I never heard of "Comics Should Be Good", just heard about this site from a friend...

Thank you for breaking that down. I first encountered Man-Thing in the Official Handbook to the Marvel Universe. The image of Man-Thing lurching towards me on the page will forever be my image of Man-Thing. I loved him before I ever saw his comic, and was massive disappointed when I read the actual stories.

I think that he's a better character functionally than Swamp Thing. He's also scarier - the tentacles on his face and the large round black eyes would scare the crap out of me coming at me in the night. And the fact that he's drawn to anyone who fears him (which includes pretty much everybody) makes him more terrifying because it creates a cycle - you encounter Man-Thing, you fear him, he chases after you relentlessly until he burns you alive. But his lack of a mind does make him a poor story engine.

Then again, what's Jason Voorhees or Michael's motivation besides killing anyone they encounter? I think the real problem with Man-Thing is that they try to make him the hero. He's not. His profile and even his motto ("whatever knows fear burns at the touch of the Man-Thing") imply a figure of terror. If I had the series, I would make him the villain, sort of a monthly horror movie. People encounter him, run from him, are destroyed by him. People try to destroy him, but can't. The local town draws Man-Thing to them and he traps them all inside. Maybe even introduce a regular Man-Thing hunter trying to stop him.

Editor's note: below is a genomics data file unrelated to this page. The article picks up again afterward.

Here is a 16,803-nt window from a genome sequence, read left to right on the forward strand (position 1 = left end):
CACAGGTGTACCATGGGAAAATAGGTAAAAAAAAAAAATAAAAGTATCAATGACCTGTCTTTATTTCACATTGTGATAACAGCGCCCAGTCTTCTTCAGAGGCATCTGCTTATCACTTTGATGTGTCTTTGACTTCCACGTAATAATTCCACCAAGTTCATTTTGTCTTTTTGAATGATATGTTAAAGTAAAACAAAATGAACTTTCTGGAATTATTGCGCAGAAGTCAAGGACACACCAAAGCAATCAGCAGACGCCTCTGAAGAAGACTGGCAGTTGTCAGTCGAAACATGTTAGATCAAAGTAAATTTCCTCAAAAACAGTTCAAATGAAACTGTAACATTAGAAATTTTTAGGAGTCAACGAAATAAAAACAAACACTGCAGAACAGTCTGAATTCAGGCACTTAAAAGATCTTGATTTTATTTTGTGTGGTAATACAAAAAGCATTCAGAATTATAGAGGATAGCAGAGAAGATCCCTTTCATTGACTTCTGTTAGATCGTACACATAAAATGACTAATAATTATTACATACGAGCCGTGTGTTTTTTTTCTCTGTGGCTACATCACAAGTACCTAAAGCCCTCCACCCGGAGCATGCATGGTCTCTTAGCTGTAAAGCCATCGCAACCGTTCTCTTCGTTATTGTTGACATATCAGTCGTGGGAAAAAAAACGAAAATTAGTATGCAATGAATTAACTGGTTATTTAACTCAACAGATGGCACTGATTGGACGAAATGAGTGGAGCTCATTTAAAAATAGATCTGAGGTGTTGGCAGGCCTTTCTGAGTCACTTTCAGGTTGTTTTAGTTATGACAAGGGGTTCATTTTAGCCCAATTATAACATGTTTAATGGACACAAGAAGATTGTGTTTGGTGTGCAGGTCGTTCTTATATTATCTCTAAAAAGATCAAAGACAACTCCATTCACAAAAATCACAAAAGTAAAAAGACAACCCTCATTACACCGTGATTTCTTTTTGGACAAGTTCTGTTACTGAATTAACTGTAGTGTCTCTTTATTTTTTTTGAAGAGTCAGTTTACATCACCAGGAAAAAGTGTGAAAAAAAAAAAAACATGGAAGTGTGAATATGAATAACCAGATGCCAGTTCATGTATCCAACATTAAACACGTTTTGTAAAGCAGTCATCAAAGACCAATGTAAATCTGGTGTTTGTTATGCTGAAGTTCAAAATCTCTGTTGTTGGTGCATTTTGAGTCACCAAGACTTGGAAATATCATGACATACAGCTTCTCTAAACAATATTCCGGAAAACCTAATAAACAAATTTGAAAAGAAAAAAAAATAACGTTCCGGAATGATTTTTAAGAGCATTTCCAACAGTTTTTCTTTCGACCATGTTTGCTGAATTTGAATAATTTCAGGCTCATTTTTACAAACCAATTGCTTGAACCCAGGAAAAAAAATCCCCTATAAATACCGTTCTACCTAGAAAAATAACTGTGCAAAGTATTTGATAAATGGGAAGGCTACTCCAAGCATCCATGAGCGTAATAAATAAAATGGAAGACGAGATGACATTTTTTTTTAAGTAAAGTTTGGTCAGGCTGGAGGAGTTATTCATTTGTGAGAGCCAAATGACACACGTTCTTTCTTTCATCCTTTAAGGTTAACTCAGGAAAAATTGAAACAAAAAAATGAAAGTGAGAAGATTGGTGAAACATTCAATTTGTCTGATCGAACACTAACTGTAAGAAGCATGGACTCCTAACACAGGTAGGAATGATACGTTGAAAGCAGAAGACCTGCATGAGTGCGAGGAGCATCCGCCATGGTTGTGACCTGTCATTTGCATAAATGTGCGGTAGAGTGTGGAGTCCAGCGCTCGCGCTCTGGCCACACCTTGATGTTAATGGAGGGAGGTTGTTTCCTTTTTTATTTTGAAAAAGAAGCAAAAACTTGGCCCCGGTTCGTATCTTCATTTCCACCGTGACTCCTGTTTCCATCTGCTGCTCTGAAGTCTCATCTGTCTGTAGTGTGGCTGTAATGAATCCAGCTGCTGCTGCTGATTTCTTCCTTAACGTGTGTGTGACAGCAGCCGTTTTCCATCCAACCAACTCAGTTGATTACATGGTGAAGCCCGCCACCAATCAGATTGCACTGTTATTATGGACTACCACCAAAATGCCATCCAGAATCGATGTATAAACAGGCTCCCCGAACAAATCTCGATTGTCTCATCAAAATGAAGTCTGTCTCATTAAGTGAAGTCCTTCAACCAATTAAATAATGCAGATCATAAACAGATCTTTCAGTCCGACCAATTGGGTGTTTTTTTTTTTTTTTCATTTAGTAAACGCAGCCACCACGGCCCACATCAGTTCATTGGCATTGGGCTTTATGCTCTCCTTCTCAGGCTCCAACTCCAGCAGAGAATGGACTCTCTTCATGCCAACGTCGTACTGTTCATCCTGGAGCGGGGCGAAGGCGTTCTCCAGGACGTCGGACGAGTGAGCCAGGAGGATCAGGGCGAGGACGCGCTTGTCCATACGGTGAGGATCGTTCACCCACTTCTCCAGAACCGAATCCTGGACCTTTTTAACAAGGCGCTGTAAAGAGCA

Daniel Peretti said...

Good series. Am I noticing a pattern here? DC has good engines, Marvel has not-so-good ones. Maybe that's just a function of which characters you've dealt with so far.

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Crimson said...

There's also the fact that Man Thing has a lame name, poor visual design, and, though you seem to think they are great, a supporting cast of idiotic and visually weak characters. While Swampy, being visually developed by Berni Wrightson at his peak, has an awesome core visual design and the coolest supporting cast around. The Un-Men even got their own Vertigo series they're so awesome.

I notice throughout your series here that you are dismissing the obvious: (visual) coolness counts for bucketloads when determining the success or failure of a title.

Anonymous said...

I think the problem is that Marvel and writers keep forgetting that Man-Thing has always worked best as a host for an anthology, used in the same way as had been used The Phantom Stranger for his anthology, Destiny with his book for his anthology, or the real life Rod Searling for the television series classic "The Twilight Zone".

The best Man-Thing stories have been one-shot episodes in his on-going series in which the characters have their little local drama, then Man-Thing shows up, and almost always the villain fears him and ends up burnt or chased into a properly poetic justie while the villain's victim somehow senses that the Man-Thing is harmless and therefore suffers not at all.

Trying to turn him from a host and deus-ex-bogmonster into a protagonist is what keeps failing.